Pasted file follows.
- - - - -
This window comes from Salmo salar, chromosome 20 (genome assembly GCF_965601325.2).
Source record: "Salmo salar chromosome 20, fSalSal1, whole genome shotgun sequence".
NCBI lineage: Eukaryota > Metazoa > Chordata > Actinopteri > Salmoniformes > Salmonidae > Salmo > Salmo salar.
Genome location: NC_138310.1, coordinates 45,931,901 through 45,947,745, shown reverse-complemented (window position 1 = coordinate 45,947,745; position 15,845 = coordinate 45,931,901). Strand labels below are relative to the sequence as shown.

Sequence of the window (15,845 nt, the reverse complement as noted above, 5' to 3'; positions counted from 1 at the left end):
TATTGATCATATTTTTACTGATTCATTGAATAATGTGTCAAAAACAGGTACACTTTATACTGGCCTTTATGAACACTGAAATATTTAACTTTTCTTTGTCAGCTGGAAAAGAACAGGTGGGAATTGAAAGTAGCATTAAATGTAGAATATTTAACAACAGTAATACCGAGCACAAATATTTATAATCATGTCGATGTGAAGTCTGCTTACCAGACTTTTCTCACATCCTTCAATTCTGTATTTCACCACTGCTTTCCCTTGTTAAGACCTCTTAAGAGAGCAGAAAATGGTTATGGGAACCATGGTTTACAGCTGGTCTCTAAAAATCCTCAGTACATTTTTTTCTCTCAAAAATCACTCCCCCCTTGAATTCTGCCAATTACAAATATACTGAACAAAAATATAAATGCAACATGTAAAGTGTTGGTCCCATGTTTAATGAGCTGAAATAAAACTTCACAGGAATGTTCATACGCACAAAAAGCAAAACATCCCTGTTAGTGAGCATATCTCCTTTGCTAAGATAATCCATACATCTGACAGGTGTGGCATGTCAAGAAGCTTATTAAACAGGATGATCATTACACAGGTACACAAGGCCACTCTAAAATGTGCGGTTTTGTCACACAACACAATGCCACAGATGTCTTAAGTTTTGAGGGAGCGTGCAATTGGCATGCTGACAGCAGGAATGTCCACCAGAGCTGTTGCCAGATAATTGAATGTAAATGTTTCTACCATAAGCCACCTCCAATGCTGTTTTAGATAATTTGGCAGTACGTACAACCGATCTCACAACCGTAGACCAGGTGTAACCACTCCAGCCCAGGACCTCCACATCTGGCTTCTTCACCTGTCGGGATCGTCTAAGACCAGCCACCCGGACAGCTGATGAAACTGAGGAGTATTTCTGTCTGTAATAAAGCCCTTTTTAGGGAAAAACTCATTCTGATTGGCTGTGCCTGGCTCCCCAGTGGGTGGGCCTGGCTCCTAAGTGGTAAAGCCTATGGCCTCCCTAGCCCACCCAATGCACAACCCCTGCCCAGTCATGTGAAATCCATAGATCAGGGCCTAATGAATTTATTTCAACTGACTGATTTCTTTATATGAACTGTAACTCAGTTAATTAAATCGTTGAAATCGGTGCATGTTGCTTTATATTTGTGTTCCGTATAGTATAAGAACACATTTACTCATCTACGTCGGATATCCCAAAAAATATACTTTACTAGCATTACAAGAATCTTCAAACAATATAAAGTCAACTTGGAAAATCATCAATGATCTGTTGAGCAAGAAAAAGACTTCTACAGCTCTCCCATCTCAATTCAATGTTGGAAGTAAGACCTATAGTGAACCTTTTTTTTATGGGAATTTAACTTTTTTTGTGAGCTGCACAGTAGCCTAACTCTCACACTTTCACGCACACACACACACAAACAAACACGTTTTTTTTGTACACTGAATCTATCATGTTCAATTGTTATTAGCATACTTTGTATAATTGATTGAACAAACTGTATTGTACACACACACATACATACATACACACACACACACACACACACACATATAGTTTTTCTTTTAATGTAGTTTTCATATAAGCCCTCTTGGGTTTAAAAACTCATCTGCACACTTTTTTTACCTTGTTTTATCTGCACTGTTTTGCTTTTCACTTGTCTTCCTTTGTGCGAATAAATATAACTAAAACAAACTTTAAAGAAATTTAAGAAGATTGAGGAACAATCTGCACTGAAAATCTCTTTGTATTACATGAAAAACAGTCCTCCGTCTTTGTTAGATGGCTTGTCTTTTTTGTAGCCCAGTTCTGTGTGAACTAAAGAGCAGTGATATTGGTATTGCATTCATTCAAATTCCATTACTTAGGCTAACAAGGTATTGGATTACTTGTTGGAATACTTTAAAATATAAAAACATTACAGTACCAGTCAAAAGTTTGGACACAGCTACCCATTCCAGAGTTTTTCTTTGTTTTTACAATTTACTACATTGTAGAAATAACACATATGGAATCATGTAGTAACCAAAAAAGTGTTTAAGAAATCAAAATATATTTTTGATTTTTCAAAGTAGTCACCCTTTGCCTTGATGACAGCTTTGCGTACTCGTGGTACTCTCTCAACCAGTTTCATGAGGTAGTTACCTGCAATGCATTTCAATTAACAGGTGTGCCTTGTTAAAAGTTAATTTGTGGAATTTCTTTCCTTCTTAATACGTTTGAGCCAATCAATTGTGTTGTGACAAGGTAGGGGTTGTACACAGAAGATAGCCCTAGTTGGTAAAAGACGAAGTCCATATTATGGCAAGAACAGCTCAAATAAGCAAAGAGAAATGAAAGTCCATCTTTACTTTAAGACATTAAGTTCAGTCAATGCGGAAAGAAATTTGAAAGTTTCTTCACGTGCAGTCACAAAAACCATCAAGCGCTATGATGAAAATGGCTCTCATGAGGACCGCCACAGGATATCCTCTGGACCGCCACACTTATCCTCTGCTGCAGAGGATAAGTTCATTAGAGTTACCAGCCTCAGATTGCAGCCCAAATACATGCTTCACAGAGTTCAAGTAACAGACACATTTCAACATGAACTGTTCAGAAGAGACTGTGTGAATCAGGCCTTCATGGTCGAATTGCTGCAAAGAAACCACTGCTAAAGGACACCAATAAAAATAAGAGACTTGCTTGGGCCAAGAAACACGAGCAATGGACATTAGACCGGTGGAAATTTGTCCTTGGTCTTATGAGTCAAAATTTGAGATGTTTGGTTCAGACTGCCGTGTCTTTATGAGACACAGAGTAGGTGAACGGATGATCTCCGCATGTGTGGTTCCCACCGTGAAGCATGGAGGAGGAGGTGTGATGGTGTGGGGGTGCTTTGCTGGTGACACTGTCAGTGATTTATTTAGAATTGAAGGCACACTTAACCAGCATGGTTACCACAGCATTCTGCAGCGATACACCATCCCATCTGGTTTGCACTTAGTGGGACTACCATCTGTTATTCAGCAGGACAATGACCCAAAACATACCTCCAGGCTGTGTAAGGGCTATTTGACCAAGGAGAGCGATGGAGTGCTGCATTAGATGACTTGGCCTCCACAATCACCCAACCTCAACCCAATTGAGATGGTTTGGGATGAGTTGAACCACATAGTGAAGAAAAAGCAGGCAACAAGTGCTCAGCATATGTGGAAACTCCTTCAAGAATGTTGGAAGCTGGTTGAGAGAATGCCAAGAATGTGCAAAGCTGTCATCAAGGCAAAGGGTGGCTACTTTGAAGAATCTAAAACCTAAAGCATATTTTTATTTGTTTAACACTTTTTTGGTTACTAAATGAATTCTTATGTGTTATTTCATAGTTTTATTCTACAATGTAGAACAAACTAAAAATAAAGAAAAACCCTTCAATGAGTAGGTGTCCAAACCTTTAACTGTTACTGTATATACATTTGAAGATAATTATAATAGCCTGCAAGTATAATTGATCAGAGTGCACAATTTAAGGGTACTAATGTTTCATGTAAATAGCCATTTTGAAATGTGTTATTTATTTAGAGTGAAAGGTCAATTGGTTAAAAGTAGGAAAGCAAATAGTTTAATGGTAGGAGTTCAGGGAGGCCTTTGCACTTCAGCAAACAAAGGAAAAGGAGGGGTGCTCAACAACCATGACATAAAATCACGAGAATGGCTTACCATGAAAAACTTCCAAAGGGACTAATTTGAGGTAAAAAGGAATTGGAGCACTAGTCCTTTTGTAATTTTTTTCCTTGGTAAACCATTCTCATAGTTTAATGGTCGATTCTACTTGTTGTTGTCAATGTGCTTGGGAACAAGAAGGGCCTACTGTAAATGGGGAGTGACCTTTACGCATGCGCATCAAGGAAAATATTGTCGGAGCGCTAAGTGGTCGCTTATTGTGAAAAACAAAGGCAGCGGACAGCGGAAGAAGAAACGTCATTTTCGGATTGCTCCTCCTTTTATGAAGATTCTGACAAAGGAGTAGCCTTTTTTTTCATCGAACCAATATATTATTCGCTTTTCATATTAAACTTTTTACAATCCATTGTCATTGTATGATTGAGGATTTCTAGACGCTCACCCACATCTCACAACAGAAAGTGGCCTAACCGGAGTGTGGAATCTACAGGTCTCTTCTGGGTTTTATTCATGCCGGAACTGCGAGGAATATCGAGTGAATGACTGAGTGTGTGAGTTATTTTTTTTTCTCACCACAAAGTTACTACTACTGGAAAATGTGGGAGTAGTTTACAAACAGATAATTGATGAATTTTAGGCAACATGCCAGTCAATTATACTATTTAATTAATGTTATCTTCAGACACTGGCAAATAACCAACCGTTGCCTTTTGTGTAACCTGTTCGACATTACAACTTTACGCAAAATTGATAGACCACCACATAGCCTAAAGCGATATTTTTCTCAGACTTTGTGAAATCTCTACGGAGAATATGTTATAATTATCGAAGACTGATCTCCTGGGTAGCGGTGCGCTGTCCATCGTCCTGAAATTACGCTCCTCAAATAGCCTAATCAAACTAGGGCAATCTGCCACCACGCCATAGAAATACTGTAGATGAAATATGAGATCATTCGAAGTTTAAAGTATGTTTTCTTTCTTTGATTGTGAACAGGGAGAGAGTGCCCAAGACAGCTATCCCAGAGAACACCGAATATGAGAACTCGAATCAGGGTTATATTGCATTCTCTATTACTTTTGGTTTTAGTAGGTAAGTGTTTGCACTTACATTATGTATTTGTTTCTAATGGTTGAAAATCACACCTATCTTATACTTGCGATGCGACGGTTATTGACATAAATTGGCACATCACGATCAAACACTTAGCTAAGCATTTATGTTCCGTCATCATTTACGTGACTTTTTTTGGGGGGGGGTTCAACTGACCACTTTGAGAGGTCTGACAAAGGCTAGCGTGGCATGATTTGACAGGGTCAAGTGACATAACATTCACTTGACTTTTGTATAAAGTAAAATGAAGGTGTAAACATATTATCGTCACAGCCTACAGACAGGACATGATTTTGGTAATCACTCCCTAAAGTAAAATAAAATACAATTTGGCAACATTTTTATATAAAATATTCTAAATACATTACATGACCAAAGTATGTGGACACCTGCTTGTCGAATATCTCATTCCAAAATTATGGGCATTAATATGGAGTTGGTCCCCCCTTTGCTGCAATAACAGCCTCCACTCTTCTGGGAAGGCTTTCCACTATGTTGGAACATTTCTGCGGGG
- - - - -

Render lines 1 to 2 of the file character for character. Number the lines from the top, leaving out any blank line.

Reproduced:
This window comes from Salmo salar, chromosome 20 (genome assembly GCF_965601325.2).
Source record: "Salmo salar chromosome 20, fSalSal1, whole genome shotgun sequence".